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Shara Nova and The Crossing mine emotional depths on 'Titration'

Shervin Lainez

For its 30th recording, The Crossing — the renowned Philadelphia chorus conducted by Donald Nally — has once again pushed boundaries, plunging into waters that many vocal groups would find forbidding. Fresh off its third Grammy Award for Born (works by Edie Hill and Michael Gilbertson) and an April 2023 world premiere with the Philadelphia Orchestra (John Luther Adams’ Vespers of the Blessed Earth), the ensemble continues to cement its adventurous reputation with Titration, on the Navona label.

An a cappella choral cycle by Shara Nova, perhaps best known for her work as My Brightest Diamond, it arrives on the heels of The Blue Hour, which prominently featured Nova, and which NPR Music named one of the top classical albums of 2022. (Nova and The Crossing previewed some of this new material in their Tiny Desk Concert last fall.)

Titration finds Nova in a reflective, almost psychoanalytic frame of mind. She encourages listeners to ponder the nature of intimacy, connection, and in some sections, life’s profound sorrows. In the liner notes, she describes her Southern U.S. heritage, and the dichotomy of both loving her family and yet feeling alienated from them as years pass. In chronicling emotions that are often exposed, painful, and raw, she combines both passionate and dispassionate observation: “The song cycle is not a therapeutic model, but points to healing modalities, teachers, and ancient practices about which I hope you, the listener, will become curious to research.”

Nova exults in traditional choral techniques but with unusual vocal effects, clapping, and spoken fragments, subverting expectations. The word “titration” refers to a process of chemical analysis to determine the quantity of a substance, and throughout the cycle’s 17 sections, a similar wave of exploration is on display.

She launches her disparate concerns immediately in “Freeze State,” which opens the array. Luminous chords rise up, but then bits of speech appear, as if one has stumbled into some kind of spiritual afterparty, with a baritone adding a lonely postscript in the final bars, exhorting listeners to “wiggle it out.” Then comes the peacefulness of “Safety in Peril or Calm” and the brief “What’s the Vibe, Vagus,” anchored by rhythmic pulses that evoke “O Superman” by Laurie Anderson (also one of Nova’s many collaborators).

The Crossing, whose latest album, 'Titration,' features new music by Shara Nova.
John C. Hawthorne
The Crossing, whose latest album, 'Titration,' features new music by Shara Nova.

One of the cycle’s high points, “Emotion Wheel” has bits of the joyous explosiveness of the Swingle Singers, the B-52’s, and perhaps jazz greats the Singers Unlimited. Nally’s expert choir seems completely fearless.

The effects are magnified by recording engineer Paul Vazquez (who has been capturing the choir’s artistry for years). Shortly after the cycle’s premiere in Big Sky, Montana last August, he recorded the group in Malvern, Pennsylvania, at St. Peter’s Church in Great Valley. The crystalline result is in line with the ensemble’s pristine esthetic, and underlines the composer’s sometimes unnerving juxtapositions.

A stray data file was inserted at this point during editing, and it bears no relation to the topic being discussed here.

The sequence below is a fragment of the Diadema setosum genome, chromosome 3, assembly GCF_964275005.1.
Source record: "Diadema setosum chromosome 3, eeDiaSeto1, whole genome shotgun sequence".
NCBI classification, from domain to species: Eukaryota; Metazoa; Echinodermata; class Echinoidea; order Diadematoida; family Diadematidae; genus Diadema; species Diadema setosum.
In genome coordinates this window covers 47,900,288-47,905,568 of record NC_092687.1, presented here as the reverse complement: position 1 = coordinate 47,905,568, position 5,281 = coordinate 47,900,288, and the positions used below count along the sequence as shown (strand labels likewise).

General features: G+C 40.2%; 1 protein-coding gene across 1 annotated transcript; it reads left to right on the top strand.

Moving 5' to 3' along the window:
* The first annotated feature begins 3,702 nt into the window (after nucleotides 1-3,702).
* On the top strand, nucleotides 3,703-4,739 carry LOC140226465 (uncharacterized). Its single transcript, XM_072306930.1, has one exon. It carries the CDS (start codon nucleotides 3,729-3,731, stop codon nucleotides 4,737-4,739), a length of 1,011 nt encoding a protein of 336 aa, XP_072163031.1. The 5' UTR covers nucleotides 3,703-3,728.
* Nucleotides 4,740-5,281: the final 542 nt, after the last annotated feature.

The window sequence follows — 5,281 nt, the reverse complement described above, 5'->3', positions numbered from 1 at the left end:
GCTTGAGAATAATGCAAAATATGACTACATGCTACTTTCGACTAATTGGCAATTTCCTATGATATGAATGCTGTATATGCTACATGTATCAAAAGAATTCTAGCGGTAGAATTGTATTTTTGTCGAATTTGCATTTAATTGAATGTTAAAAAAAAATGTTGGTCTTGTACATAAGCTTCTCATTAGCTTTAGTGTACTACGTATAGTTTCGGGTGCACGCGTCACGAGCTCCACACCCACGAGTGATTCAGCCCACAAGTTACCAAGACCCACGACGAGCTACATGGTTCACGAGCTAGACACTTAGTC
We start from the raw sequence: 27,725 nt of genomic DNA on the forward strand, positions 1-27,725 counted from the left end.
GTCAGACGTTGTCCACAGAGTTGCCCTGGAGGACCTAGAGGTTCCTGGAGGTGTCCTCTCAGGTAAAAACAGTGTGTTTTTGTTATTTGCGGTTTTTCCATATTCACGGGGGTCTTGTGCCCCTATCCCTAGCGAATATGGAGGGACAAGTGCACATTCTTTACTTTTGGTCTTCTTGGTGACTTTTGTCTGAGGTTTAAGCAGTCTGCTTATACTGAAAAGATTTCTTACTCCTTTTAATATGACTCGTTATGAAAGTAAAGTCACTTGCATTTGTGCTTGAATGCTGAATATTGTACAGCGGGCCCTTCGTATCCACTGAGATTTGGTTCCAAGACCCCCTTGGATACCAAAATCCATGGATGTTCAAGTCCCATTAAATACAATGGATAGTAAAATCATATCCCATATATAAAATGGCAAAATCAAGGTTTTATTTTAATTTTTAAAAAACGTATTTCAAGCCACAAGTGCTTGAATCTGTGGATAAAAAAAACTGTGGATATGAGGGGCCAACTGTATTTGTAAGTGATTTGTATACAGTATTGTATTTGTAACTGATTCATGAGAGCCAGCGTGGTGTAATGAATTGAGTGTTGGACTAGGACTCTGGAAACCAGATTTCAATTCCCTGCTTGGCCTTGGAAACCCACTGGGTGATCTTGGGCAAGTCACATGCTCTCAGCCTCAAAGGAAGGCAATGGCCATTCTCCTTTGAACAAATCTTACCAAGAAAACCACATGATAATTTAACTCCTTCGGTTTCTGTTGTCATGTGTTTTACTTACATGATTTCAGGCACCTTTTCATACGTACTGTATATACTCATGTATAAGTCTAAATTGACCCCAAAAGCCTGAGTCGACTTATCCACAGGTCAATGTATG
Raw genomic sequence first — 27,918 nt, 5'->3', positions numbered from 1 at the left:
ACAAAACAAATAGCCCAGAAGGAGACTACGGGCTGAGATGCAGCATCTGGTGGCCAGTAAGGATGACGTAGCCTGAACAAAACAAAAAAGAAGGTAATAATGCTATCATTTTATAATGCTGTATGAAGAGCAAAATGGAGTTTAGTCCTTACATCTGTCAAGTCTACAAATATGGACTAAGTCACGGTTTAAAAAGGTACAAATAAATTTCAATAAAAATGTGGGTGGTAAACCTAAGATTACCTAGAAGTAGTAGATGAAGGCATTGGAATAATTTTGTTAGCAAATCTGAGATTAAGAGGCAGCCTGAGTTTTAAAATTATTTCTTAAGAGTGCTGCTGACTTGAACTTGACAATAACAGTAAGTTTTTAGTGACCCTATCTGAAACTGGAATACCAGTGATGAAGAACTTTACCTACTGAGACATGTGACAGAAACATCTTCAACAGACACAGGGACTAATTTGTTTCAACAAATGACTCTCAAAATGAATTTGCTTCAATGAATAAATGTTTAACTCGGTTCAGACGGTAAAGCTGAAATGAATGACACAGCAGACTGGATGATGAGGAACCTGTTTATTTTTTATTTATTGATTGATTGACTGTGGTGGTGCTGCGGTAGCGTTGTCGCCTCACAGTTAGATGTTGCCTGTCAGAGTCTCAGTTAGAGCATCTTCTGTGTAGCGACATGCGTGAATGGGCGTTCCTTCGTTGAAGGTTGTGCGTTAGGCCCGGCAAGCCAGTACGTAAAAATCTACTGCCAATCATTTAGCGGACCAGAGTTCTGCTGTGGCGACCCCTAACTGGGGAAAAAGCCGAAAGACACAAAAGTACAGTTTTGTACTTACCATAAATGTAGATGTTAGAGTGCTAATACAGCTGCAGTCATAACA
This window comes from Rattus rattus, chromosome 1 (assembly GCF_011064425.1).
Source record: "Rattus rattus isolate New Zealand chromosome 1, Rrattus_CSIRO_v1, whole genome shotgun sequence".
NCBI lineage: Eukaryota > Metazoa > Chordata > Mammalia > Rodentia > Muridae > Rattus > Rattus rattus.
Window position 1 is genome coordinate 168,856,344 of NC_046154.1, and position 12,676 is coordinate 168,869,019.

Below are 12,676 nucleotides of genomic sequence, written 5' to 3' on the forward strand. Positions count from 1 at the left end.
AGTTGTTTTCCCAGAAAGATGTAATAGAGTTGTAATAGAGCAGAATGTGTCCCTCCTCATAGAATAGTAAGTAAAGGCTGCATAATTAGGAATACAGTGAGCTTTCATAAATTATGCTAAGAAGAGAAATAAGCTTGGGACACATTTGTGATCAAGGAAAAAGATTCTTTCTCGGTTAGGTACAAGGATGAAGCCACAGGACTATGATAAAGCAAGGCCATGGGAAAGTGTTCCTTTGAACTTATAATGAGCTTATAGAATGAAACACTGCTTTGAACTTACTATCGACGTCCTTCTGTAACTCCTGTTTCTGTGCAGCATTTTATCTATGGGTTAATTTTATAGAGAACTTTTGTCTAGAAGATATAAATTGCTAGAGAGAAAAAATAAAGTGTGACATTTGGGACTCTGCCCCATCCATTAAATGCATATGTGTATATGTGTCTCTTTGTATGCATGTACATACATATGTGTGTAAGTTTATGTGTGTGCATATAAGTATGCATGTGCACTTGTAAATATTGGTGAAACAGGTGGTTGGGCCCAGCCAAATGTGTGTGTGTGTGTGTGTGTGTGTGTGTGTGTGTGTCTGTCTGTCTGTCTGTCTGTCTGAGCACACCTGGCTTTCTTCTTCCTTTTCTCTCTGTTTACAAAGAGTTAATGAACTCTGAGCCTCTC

An unexpected torpedo arrives with “Patterns of Protection,” inspired by the 21 victims of the shooting in Uvalde, Texas. A cry of grief, the unnerving segment at times pulses in a rhythm not unlike gunfire. A follow-up, “The Grief of Which I Rarely Speak,” at over eight minutes and the cycle’s longest section, is a sober look at suicide. The choir’s precision amplifies Nova’s poignant, gently murmuring phrases:

To those with easy sayings
To those with short answers,
leave me and let me weep a while

But other sections make an equally indelible impact, such as “Imagine a Favorite Place,” with massive outbursts framed by delicate tracery. Or consider “I Seek to Change These Habits,” with exuberant chord splashes and disruptive speech cadences, or “Yes - No,” with its burning indecision — ultimately not as straightforward as its minimal text might imply. “I’m So Mad I Could Spit Nails” (yes, with spitting) seems a distant heir to the Southern shape-note “sacred harp” tradition.

In the penultimate “Pulses,” the composer seems to find some consolation in basic humanity: “When we find each other, our pulses meet.” If that sounds a little too touchy-feely for some, the broad strokes of the vocalists are beyond persuasive, almost like an “amen” at the end of a classic Baroque outing.

And then comes the final, startling, cocktail-party laughter of “Titration 3.” What does this mean? It’s a bold move, to end with this strange outburst—at first hearing, as if the composer is disavowing everything that has come before. My initial takeaway: a jolting palate cleanser that takes intensely personal emotional heat and returns it to earth. But who knows? It makes an arresting end to an equally provocative hour. And in the end, artists always find new ways to teach us.

Even the cover art, by DM Stith, telegraphs “business not as usual,” with a dark silhouette of a brain floating above a labyrinth of blood vessels. In the composer’s journey toward self-understanding, head and heart sometimes compete for dominance, even if ultimately both must find a way to converge in a common berth of peace.

Titration will be released on Navona Records on April 28; preorder here.

Bruce Hodges writes about classical music for The Strad, and has contributed articles to Lincoln Center, Playbill, New Music Box, London’s Southbank Centre, Strings, and Overtones, the magazine of the Curtis Institute of Music. His is a former columnist for The Juilliard Journal, and former North American editor for Seen and Heard International. He currently lives in Philadelphia.